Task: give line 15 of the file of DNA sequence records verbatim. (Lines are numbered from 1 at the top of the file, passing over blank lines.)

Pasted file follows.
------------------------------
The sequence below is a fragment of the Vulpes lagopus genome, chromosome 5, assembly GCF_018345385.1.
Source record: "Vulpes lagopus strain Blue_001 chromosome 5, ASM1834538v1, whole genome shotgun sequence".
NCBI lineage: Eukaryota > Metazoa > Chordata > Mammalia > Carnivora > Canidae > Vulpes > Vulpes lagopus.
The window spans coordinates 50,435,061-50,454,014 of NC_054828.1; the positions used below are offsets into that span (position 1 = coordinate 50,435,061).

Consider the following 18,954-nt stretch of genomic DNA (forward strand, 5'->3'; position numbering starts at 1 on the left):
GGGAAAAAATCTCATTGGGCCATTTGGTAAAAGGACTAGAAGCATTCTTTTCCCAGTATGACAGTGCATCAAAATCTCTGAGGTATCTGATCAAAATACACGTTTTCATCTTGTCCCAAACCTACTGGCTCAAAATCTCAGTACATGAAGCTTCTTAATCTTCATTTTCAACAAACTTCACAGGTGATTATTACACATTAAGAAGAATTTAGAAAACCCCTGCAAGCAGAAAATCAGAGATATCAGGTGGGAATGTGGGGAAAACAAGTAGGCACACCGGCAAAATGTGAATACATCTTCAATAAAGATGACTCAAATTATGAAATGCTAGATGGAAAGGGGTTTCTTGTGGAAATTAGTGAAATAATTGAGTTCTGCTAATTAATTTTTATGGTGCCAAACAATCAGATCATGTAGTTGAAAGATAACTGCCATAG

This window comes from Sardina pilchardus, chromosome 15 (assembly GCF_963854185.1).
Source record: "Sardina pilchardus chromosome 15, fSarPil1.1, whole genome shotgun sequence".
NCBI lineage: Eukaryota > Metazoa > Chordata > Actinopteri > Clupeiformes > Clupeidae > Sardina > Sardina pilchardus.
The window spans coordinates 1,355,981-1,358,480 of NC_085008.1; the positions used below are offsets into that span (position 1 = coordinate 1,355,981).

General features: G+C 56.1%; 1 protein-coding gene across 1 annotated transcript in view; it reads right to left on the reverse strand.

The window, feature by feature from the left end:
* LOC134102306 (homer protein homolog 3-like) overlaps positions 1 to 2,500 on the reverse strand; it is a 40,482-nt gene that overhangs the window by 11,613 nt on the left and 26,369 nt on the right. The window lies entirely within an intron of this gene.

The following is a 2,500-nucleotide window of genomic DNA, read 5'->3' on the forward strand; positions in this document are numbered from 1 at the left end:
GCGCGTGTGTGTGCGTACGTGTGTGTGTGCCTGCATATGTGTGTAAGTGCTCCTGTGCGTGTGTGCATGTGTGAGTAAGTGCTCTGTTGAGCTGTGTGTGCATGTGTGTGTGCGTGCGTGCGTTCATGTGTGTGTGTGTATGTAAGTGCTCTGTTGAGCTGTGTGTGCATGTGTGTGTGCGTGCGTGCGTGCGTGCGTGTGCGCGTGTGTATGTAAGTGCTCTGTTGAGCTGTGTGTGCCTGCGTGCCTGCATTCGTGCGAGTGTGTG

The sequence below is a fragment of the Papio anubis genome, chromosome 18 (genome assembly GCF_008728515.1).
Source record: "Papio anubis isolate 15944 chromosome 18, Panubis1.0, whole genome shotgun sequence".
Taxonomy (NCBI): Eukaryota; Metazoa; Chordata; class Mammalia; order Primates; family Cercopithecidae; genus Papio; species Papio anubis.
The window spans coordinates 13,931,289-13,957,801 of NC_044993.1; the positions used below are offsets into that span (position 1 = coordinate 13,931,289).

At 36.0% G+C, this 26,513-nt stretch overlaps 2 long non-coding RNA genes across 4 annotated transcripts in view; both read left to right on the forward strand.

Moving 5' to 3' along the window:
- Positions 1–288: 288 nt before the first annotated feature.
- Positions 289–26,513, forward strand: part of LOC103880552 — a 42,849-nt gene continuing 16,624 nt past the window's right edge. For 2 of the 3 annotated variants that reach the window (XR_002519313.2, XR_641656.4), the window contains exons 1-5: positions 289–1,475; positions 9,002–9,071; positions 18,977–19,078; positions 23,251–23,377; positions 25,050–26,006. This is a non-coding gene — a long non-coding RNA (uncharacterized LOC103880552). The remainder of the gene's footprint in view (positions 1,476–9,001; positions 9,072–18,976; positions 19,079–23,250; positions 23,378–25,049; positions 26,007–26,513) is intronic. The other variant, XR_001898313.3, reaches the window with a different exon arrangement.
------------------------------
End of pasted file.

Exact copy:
GCGCGTGTGTGTGCGTACGTGTGTGTGTGCCTGCATATGTGTGTAAGTGCTCCTGTGCGTGTGTGCATGTGTGAGTAAGTGCTCTGTTGAGCTGTGTGTGCATGTGTGTGTGCGTGCGTGCGTTCATGTGTGTGTGTGTATGTAAGTGCTCTGTTGAGCTGTGTGTGCATGTGTGTGTGCGTGCGTGCGTGCGTGCGTGTGCGCGTGTGTATGTAAGTGCTCTGTTGAGCTGTGTGTGCCTGCGTGCCTGCATTCGTGCGAGTGTGTG